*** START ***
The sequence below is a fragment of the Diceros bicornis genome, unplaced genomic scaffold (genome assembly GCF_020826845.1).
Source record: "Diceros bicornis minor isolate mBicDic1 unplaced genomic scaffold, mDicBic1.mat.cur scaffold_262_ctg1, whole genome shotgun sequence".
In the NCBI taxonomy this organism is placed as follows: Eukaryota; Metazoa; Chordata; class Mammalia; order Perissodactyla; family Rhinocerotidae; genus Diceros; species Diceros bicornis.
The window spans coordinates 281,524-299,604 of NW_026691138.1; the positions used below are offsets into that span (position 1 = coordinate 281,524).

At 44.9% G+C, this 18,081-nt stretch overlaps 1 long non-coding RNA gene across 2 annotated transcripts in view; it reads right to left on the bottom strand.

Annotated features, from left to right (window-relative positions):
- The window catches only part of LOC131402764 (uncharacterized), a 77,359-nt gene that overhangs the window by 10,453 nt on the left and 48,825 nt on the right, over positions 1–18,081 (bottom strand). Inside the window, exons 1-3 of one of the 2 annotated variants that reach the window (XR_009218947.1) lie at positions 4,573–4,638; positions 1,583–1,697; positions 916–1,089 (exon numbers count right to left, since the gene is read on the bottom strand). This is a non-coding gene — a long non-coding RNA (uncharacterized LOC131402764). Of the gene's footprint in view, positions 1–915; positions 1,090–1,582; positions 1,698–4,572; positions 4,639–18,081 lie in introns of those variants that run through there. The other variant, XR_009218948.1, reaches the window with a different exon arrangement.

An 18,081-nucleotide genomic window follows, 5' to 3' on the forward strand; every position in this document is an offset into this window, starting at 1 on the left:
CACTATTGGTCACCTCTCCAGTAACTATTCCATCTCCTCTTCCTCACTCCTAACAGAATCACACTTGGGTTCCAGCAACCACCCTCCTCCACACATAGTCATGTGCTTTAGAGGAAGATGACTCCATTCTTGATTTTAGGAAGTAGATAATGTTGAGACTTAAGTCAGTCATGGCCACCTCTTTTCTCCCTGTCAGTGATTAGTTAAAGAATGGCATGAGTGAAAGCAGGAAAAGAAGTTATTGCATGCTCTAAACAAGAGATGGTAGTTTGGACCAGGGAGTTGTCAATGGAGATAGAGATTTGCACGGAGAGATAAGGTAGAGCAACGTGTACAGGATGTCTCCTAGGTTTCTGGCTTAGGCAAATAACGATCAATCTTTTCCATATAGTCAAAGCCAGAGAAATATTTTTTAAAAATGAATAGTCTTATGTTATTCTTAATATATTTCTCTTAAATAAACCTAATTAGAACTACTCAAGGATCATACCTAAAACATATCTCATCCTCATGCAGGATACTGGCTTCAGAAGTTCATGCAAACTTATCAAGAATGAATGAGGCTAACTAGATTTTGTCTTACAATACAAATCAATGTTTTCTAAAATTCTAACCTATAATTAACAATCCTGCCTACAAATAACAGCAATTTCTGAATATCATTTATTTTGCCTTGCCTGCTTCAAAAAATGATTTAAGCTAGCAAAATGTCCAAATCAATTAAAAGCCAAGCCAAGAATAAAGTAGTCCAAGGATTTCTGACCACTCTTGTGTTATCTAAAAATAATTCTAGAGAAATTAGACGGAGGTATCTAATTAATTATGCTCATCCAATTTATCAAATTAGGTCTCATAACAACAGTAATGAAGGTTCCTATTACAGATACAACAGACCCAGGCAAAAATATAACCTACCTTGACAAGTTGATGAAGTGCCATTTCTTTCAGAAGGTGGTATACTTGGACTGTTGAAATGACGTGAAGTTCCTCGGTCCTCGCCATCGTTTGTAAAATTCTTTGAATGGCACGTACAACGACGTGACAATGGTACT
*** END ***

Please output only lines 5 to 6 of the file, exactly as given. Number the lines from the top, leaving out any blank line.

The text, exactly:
At 44.9% G+C, this 18,081-nt stretch overlaps 1 long non-coding RNA gene across 2 annotated transcripts in view; it reads right to left on the bottom strand.

Annotated features, from left to right (window-relative positions):